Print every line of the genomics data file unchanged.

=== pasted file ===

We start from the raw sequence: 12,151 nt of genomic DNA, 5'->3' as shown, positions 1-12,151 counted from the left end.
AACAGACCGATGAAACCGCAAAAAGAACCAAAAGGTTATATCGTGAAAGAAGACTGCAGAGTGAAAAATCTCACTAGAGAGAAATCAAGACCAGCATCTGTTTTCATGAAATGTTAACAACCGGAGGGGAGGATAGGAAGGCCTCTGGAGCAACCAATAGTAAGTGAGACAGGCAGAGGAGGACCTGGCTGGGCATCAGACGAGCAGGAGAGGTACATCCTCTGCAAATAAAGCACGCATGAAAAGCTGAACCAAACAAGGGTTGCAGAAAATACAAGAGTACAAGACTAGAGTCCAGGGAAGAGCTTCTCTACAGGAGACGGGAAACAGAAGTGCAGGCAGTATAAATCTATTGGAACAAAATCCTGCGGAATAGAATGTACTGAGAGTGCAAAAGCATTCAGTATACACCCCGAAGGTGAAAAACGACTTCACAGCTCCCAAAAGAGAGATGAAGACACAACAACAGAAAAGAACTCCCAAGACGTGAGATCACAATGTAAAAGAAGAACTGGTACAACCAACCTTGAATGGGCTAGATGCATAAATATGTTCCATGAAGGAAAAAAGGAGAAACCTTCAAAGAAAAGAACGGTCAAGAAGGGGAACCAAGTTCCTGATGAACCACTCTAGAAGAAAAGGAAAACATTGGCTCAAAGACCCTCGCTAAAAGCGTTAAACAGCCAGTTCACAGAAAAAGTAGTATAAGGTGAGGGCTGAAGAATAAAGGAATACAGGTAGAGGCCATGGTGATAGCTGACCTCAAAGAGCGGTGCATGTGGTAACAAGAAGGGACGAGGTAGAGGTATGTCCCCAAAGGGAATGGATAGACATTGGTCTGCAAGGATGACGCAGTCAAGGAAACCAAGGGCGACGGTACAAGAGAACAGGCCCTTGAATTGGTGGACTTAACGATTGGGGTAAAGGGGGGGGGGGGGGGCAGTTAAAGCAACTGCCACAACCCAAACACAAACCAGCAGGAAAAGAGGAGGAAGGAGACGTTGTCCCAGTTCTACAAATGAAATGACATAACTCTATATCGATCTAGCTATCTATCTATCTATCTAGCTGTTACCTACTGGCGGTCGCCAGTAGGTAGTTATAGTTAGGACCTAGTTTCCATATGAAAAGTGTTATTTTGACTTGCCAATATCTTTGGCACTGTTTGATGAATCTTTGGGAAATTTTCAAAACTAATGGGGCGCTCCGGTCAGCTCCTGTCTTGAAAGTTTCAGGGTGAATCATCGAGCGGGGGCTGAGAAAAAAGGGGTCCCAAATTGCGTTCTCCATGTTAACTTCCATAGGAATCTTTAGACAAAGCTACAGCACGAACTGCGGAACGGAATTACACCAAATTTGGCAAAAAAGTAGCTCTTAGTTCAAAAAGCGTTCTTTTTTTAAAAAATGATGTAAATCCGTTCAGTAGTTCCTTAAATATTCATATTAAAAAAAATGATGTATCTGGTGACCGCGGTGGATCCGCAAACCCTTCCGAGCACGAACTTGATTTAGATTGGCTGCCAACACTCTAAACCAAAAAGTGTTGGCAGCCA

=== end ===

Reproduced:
We start from the raw sequence: 12,151 nt of genomic DNA, 5'->3' as shown, positions 1-12,151 counted from the left end.
AACAGACCGATGAAACCGCAAAAAGAACCAAAAGGTTATATCGTGAAAGAAGACTGCAGAGTGAAAAATCTCACTAGAGAGAAATCAAGACCAGCATCTGTTTTCATGAAATGTTAACAACCGGAGGGGAGGATAGGAAGGCCTCTGGAGCAACCAATAGTAAGTGAGACAGGCAGAGGAGGACCTGGCTGGGCATCAGACGAGCAGGAGAGGTACATCCTCTGCAAATAAAGCACGCATGAAAAGCTGAACCAAACAAGGGTTGCAGAAAATACAAGAGTACAAGACTAGAGTCCAGGGAAGAGCTTCTCTACAGGAGACGGGAAACAGAAGTGCAGGCAGTATAAATCTATTGGAACAAAATCCTGCGGAATAGAATGTACTGAGAGTGCAAAAGCATTCAGTATACACCCCGAAGGTGAAAAACGACTTCACAGCTCCCAAAAGAGAGATGAAGACACAACAACAGAAAAGAACTCCCAAGACGTGAGATCACAATGTAAAAGAAGAACTGGTACAACCAACCTTGAATGGGCTAGATGCATAAATATGTTCCATGAAGGAAAAAAGGAGAAACCTTCAAAGAAAAGAACGGTCAAGAAGGGGAACCAAGTTCCTGATGAACCACTCTAGAAGAAAAGGAAAACATTGGCTCAAAGACCCTCGCTAAAAGCGTTAAACAGCCAGTTCACAGAAAAAGTAGTATAAGGTGAGGGCTGAAGAATAAAGGAATACAGGTAGAGGCCATGGTGATAGCTGACCTCAAAGAGCGGTGCATGTGGTAACAAGAAGGGACGAGGTAGAGGTATGTCCCCAAAGGGAATGGATAGACATTGGTCTGCAAGGATGACGCAGTCAAGGAAACCAAGGGCGACGGTACAAGAGAACAGGCCCTTGAATTGGTGGACTTAACGATTGGGGTAAAGGGGGGGGGGGGGGGCAGTTAAAGCAACTGCCACAACCCAAACACAAACCAGCAGGAAAAGAGGAGGAAGGAGACGTTGTCCCAGTTCTACAAATGAAATGACATAACTCTATATCGATCTAGCTATCTATCTATCTATCTAGCTGTTACCTACTGGCGGTCGCCAGTAGGTAGTTATAGTTAGGACCTAGTTTCCATATGAAAAGTGTTATTTTGACTTGCCAATATCTTTGGCACTGTTTGATGAATCTTTGGGAAATTTTCAAAACTAATGGGGCGCTCCGGTCAGCTCCTGTCTTGAAAGTTTCAGGGTGAATCATCGAGCGGGGGCTGAGAAAAAAGGGGTCCCAAATTGCGTTCTCCATGTTAACTTCCATAGGAATCTTTAGACAAAGCTACAGCACGAACTGCGGAACGGAATTACACCAAATTTGGCAAAAAAGTAGCTCTTAGTTCAAAAAGCGTTCTTTTTTTAAAAAATGATGTAAATCCGTTCAGTAGTTCCTTAAATATTCATATTAAAAAAAATGATGTATCTGGTGACCGCGGTGGATCCGCAAACCCTTCCGAGCACGAACTTGATTTAGATTGGCTGCCAACACTCTAAACCAAAAAGTGTTGGCAGCCA